If everybody gives a little, we achieve a lot.
Many of us now start the day with at least one coffee drunk on the hoof on the way into work. Some of us even need several coffees a day to keep going! These coffees usually cost £2.50.
You are one of 7,000 very special people who support Saving Faces. You have probably raised money or donated to us in the past. We are now asking you to convert the cost of one cup of coffee or tea a week into an annual standing order to Saving Faces of £130 (£2.50 x 52); a few of you might feel so generous that you’ll forgo one coffee for more than one day (£5 up to £12.50 a week). This regular income will ensure that even in these difficult times we can complete our current research projects that will all change lives for the better; and have the confidence to start the many new exciting projects proposed by UK surgeons.
We know that some of you are hard-pressed for money, or donate generously to other worthy causes so may not be able to take up this challenge. But please try so we can continue our valuable work, which has now been running for over 19 years. Our current outgoings are £700,000 per year to fund our researchers and house our organisation. If everybody gives a little, we achieve a lot.
To get involved in the Saving Faces 400k Coffee Challenge, please download our standing order mandate form stand below.
Listen to Prof Iain Hutchison on BBC Radio 4 The Today Programme with Sarah Smith discussing the ground breaking results of the SEND study, funded by Cancer Research UK, Elliott Bernerd and Saving Faces.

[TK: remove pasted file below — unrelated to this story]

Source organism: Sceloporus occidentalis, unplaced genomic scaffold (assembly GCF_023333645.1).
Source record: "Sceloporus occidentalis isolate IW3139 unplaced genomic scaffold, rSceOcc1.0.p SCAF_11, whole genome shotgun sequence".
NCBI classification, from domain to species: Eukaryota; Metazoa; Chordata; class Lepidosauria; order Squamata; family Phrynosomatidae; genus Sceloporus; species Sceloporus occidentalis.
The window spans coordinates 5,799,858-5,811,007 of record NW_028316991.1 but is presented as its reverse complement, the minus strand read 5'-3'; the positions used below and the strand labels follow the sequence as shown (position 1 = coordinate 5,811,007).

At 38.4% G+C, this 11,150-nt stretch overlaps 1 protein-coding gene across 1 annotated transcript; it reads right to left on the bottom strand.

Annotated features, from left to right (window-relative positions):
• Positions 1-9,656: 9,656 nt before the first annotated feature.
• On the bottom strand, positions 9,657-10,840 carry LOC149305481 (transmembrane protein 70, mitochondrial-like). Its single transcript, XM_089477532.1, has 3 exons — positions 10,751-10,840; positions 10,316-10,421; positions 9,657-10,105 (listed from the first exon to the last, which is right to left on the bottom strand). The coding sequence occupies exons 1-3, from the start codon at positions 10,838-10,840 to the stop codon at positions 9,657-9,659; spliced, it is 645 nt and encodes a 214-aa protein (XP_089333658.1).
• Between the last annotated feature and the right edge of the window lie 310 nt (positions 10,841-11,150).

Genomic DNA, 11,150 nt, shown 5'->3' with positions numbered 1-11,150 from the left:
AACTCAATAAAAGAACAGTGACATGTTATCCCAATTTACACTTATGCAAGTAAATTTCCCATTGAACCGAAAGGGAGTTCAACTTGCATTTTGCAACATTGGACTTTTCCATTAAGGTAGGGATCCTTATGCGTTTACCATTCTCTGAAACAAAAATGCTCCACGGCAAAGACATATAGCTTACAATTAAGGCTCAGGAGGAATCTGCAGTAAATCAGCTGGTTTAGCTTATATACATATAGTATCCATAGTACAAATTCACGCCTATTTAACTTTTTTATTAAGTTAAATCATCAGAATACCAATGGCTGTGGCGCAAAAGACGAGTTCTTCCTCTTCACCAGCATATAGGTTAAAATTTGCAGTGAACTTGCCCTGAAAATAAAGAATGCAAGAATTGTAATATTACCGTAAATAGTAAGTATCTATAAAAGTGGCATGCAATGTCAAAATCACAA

Headline News 17/10/2019: Findings of ground-breaking new surgical trial on mouth cancer published by the British Journal of Cancer
The findings of the Selective Elective Neck Dissection (SEND study) funded by Elliott Bernerd, Cancer Research UK and Saving Faces, has been published for the first time in the British Journal of Cancer and has been recommended in the F1000 Prime as being of special significance in its field.
- Patients with mouth cancer benefit from additional surgery
- 21,000 more patients worldwide could be cured as a result of this finding Continue reading
Ex-paratrooper Frank Fletcher completed two commemorative parachute drops for the 75th anniversary of D-Day (6th June 1944) to raise essential funds for the National Facial Oral and Oculoplastic Research Centre (NFORC), funded by Saving Faces and its partner the British Association of Oral and Maxillofacial Surgeons (BAOMS), and Special Forces veterans charity Pilgrim Bandits.
A huge thank you to Frank and all his supporters for this fantastic fundraising effort to commemorate the 75th Anniversary of D-Day. The total amount raised was over £1,700!
5th June 2019
The first drop took place near Caen in Normandy on 5th June 2019, which marked the 75th anniversary of D-Day. Frank and the pilots were featured on the BBC’s The One Show.
17th September 2019
The second drop took place near Arnhem in the Netherlands, The Battle of Arnhem was a significant battle amongst Airborne Forces and the film ‘A Bridge too Far’ portrays the events.